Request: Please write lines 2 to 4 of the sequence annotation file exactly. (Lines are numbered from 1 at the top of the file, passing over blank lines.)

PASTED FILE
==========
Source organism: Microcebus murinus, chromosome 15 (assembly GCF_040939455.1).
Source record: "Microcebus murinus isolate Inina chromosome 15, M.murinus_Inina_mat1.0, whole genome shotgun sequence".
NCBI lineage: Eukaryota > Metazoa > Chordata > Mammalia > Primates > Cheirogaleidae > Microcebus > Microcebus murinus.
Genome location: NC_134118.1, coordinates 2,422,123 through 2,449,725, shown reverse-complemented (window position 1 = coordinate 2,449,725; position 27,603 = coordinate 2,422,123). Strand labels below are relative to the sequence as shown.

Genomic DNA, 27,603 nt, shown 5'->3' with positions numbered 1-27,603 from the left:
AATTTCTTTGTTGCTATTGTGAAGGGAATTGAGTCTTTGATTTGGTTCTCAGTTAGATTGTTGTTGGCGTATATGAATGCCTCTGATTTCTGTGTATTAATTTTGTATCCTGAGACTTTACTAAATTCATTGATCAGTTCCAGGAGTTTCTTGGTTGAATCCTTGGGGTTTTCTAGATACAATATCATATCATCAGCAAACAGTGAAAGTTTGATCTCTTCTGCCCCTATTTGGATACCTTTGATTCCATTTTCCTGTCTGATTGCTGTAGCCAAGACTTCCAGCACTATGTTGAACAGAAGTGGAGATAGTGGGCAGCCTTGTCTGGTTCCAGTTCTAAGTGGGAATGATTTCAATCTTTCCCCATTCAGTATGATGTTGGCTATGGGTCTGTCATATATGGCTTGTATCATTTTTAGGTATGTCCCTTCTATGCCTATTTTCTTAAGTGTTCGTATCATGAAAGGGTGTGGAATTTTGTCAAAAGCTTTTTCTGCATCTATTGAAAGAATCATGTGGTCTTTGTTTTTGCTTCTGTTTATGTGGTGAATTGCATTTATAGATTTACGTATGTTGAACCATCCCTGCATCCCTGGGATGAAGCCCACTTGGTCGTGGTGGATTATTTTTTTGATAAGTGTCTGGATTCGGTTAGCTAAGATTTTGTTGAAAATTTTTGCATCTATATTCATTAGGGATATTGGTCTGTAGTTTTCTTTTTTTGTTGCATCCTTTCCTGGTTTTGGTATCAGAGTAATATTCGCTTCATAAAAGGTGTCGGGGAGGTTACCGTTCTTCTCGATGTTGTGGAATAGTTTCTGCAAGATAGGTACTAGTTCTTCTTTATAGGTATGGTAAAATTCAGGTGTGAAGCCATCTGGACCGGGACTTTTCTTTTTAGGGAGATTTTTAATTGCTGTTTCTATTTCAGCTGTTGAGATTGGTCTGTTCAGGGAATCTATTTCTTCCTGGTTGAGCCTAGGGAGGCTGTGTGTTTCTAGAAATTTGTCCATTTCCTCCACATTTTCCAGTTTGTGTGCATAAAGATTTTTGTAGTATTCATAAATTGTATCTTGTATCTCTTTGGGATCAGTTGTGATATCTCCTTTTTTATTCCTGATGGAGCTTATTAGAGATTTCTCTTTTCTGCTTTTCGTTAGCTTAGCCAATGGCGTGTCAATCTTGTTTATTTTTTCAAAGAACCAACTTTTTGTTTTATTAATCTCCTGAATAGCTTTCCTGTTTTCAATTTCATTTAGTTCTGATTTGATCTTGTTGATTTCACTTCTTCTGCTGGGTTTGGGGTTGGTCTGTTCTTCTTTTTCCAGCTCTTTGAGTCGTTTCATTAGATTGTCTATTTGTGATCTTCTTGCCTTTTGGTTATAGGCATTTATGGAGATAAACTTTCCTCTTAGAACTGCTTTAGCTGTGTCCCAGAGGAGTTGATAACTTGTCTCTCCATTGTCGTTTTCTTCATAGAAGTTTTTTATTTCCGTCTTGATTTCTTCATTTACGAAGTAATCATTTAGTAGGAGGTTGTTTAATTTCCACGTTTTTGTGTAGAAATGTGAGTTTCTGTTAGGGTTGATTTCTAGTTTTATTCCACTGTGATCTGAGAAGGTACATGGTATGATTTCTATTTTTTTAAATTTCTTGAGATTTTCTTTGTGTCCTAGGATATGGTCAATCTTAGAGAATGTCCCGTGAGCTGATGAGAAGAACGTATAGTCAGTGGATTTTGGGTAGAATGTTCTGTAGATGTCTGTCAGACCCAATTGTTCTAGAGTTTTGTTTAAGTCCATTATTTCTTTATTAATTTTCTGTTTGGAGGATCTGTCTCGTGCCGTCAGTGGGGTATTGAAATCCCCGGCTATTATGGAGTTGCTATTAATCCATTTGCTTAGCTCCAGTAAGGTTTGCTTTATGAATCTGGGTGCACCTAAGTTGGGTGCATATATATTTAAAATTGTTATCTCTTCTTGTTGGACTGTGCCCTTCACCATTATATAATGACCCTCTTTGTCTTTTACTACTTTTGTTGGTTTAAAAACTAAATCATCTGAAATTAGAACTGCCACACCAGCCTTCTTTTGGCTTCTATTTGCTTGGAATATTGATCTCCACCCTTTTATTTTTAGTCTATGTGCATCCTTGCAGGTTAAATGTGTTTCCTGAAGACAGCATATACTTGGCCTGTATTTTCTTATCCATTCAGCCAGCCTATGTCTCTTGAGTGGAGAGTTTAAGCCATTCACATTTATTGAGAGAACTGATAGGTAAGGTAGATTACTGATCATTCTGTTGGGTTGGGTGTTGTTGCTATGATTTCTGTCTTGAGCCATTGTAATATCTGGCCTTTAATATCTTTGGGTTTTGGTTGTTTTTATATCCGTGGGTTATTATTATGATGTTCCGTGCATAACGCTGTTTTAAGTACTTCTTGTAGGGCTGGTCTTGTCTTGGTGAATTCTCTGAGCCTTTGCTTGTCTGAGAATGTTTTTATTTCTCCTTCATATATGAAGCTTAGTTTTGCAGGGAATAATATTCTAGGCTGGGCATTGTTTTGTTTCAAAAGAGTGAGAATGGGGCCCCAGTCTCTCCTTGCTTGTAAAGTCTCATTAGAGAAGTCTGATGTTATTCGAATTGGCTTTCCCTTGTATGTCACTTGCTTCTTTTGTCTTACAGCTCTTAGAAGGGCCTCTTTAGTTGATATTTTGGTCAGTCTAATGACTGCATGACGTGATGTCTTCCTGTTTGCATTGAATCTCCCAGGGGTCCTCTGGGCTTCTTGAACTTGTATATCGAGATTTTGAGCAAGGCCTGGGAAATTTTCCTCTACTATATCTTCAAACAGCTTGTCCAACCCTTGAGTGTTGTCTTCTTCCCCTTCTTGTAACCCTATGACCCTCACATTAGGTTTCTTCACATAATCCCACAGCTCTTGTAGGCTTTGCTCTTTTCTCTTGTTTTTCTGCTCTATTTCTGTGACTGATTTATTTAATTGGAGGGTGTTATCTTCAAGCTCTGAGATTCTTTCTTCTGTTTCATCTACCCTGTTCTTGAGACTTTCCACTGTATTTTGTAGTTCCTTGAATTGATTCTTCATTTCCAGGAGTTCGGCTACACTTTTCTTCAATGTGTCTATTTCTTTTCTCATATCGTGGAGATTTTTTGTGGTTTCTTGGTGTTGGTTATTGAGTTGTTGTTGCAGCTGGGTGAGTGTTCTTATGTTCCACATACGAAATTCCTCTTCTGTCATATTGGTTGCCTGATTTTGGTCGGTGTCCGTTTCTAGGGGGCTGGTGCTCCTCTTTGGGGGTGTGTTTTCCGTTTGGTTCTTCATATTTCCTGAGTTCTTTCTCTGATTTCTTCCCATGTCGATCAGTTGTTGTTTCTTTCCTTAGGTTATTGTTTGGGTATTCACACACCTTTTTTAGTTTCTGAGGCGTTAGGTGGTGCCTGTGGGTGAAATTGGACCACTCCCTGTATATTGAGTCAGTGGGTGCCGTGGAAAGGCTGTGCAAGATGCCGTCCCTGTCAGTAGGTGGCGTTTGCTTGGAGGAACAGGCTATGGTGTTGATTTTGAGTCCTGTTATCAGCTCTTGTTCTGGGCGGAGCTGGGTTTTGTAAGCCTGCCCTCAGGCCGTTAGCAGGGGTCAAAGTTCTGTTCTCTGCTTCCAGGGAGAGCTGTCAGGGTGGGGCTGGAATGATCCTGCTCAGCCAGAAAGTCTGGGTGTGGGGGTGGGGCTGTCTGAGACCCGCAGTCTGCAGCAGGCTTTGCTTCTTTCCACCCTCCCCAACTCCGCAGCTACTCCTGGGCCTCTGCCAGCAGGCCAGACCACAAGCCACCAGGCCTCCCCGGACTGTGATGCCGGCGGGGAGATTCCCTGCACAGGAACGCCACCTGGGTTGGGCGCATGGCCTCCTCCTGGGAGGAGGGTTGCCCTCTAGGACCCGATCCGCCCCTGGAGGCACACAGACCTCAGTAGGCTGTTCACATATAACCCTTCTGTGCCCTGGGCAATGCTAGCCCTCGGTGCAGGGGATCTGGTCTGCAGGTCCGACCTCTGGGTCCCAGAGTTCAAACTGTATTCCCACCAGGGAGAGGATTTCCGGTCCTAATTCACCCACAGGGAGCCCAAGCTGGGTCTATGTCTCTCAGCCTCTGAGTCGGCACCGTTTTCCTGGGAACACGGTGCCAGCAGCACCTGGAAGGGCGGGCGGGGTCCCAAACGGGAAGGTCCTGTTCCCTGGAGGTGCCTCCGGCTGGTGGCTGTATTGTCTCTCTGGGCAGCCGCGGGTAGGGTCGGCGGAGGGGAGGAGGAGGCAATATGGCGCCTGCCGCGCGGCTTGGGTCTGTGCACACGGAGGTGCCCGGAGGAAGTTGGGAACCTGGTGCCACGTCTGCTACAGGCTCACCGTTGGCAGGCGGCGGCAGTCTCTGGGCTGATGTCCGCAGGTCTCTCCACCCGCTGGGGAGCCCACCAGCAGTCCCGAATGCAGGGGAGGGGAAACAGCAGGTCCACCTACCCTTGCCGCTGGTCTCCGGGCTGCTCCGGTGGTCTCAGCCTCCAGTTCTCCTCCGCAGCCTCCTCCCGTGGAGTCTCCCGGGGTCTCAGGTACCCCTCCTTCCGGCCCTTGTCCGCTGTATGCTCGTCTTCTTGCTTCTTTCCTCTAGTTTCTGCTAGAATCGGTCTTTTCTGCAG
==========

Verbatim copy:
Source record: "Microcebus murinus isolate Inina chromosome 15, M.murinus_Inina_mat1.0, whole genome shotgun sequence".
NCBI lineage: Eukaryota > Metazoa > Chordata > Mammalia > Primates > Cheirogaleidae > Microcebus > Microcebus murinus.
Genome location: NC_134118.1, coordinates 2,422,123 through 2,449,725, shown reverse-complemented (window position 1 = coordinate 2,449,725; position 27,603 = coordinate 2,422,123). Strand labels below are relative to the sequence as shown.